ROTAX 277 on a Mini-Max 1030

Discussion in 'The light stuff area' started by logansperber, Jul 21, 2015.

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  1. Jul 21, 2015 #1

    logansperber

    logansperber

    logansperber

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    I recently bought a Mini-Max and it comes with a ROTAX 277, 2 stroke engine, and this is my first kit plane. Is there certain things I should look out for while building it? I have done a lot of research but I just want to get answers from experienced pilots. Some simple questions I have is; what type of fabric and glue is used to cover the Mini-Max? Also, any suggestions on non-expensive digital instuments? Whats the fuel to oil ratio on a Rotax 277? Just basic questions. I have flown planes before but never built one so it would be very helpful to know the basics of building; such as materials, steps, suggestions, etc. Anything that is helpful will be looked into. Thanks!

    logansperber :)
     
  2. Jul 21, 2015 #2

    Dana

    Dana

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    Rotax engines all use 50:1 mix ratio. The glue should be specified in the kit instructions, but most likely either T-88 or West System epoxy. Covering is up to you; Poly-Fiber (Stits) is probably the most popular, but many people have used generic fabric and latex paint; Stewart System, Ceconite, and Oratex are other options.

    Google "East Tennessee Lonesome Buzzards", which is an online forum devoted to the Minimax series.

    Dana
     
  3. Jul 21, 2015 #3

    N8053H

    N8053H

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    I believe on something using a single cylinder engine, the fabric will not be regular fabric. But will be a fabric that weighs less then regular fabric. They have a name for this fabric, I just can not remember what its called.

    There are others here on this forum who know more about this then me. Maybe one will chime in on this and correct me if I am wrong.

    Tony Sweet
     
  4. Jul 22, 2015 #4

    logansperber

    logansperber

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    Ultralight Questions?

    I recently purchased an Mini-Max 1030 ultralight kit. I do not have much experience with ultralights and have done much research but I would like my questions answered by experienced pilots. I will list my questions below. It would be very helpful if you guys can answer as much as possible.

    Questions:
    1.) Do I need logs? If not, would it be helpful if I went to sell the ultralight?
    2.) Do I need a proffesional to do annuals for me to examine the ultralight to make sure it is airworth? Do I even need to do annuals?
    3.) What type of paint is used to cover the fabric with?
    4.) It has a Rotax 277 engine, two stroke, single cylinder. Any thing I should repair on it every once in a while?
    5.) What type of prop should I use?
    6.) Is there any websites that have basic parts for sale such as instruments, props, etc.?

    Thank You!
    logansperber
     
  5. Jul 22, 2015 #5

    Dana

    Dana

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    Logan, I merged your two threads on the same subject and put them in the "light stuff" area. To answer your questions:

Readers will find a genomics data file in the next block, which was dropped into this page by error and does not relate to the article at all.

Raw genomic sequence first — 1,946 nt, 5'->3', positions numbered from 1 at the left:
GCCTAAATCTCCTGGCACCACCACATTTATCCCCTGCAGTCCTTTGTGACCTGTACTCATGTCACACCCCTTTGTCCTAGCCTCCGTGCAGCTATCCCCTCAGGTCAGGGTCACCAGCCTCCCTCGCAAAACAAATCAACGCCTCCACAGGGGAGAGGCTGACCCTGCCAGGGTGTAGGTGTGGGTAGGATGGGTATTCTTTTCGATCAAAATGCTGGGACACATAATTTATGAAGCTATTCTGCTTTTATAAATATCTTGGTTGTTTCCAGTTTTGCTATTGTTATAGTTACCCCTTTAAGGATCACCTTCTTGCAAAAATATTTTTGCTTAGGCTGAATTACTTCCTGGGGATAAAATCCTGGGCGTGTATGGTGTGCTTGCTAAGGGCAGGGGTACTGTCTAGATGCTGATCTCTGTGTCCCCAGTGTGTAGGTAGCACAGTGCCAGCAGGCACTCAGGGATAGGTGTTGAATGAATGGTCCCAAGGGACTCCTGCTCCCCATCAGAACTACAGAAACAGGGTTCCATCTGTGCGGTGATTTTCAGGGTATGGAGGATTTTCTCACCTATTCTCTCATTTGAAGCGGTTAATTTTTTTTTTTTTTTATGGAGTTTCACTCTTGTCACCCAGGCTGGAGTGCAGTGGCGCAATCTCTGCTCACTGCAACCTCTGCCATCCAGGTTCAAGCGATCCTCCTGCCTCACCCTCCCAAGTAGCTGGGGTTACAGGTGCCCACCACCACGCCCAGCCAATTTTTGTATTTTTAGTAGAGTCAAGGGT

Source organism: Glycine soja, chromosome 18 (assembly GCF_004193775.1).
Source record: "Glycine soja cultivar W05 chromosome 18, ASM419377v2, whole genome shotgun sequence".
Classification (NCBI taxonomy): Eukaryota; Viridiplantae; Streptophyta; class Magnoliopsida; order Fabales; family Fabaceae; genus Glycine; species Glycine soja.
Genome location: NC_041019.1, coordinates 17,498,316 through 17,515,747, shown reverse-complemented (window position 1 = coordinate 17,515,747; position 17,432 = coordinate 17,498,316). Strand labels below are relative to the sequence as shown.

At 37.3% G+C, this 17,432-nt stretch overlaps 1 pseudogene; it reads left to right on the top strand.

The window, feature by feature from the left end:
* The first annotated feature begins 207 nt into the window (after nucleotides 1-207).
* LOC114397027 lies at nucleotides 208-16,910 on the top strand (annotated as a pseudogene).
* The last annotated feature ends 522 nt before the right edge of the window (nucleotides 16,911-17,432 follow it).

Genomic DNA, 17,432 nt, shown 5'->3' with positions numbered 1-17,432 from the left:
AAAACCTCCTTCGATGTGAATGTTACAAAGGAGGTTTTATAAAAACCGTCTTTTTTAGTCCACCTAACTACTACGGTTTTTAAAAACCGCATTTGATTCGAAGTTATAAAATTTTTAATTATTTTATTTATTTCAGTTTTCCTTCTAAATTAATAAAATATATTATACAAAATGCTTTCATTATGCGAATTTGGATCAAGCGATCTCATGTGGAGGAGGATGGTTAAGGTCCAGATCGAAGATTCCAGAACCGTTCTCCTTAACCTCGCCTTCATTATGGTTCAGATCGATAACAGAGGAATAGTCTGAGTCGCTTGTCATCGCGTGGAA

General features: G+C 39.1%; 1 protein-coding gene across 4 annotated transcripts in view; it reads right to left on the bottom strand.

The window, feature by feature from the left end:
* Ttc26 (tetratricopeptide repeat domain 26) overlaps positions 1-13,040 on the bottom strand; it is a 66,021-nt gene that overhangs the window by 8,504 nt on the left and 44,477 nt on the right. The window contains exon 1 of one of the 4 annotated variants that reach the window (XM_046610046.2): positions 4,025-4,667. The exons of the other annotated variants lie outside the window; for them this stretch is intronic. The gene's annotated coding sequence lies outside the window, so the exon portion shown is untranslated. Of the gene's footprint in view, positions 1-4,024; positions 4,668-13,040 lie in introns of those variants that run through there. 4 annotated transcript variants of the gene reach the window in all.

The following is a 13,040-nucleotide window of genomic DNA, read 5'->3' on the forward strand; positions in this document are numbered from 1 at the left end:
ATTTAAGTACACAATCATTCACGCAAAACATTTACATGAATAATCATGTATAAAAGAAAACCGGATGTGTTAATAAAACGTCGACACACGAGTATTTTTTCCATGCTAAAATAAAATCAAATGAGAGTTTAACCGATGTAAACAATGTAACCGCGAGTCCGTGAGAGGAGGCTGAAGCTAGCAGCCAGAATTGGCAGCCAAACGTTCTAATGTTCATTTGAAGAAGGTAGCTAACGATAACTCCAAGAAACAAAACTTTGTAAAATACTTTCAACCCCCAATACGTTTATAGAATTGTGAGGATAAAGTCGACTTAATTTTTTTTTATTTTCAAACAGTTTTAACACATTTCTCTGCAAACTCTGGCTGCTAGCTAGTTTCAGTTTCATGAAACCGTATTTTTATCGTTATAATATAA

1. There is no legal requirement for logs. Keeping logs is a good idea anyway, not only if you want to sell it but to keep track of work you've done.
    2. Again, there is no legal requirement for any kind of inspections, annual or otherwise. But again it's a really good idea to give the plane a thorough inspection once a year. Whether you feel comfortable doing this yourself or you'd rather have professional assistance depends on your own abilities. Many A&P mechanics, however, are not familiar with ultralight construction and methods.

    Note the above two points apply to legal Part 103 ultralights only.

    3. If you're using a fabric "system" like Poly-Fiber, Ceconite, Stewart, etc., the paints are part of the system. Or as I said above, many people use generic polyester fabric with ordinary latex paint. Google is your friend here.
    4. See your other thread in the 2-stroke area.
    5. Probably a wood prop, exactly what you need depends on the engine/plane combination. The prop maker should be able to give you recommendations.
    6. For everything but props, Aircraft Spruce & Specialty. For props, google "ultralight propellers". Tennessee Propeller, Culver, Performance Propeller, GSC, Powerfin, there are many out there.

    Dana
     
  6. Jul 28, 2015 #6

    jedi

    jedi

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    I will highly recommend Orotex although I have not used it. Looks great, easy to work with and a superior product. A little more expensive but worth it.
     
  7. Jul 28, 2015 #7

    jedi

    jedi

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    Keep receipts and a build log so that you or a future owner can go EAB with N number if so desired at some later date.
     
  8. Jul 28, 2015 #8

    Turd Ferguson

    Turd Ferguson

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    When fabric covering became engineered, the weight and weave of cloth used was dictated by the aircraft's speed. There was also slow aircraft, lightweight cloth options. For a long time it was simply referred to as "glider cloth"

    Ray Stits made the best lightweight cloth ever, HS90X. That was some good stuff but for some reason it was discontinued when Polyfiber took over.

    I have never seen a mini-max with other than conventional covering methods, i.e., fabric glued to the structure, shrunk and covered with a finish coating.
     

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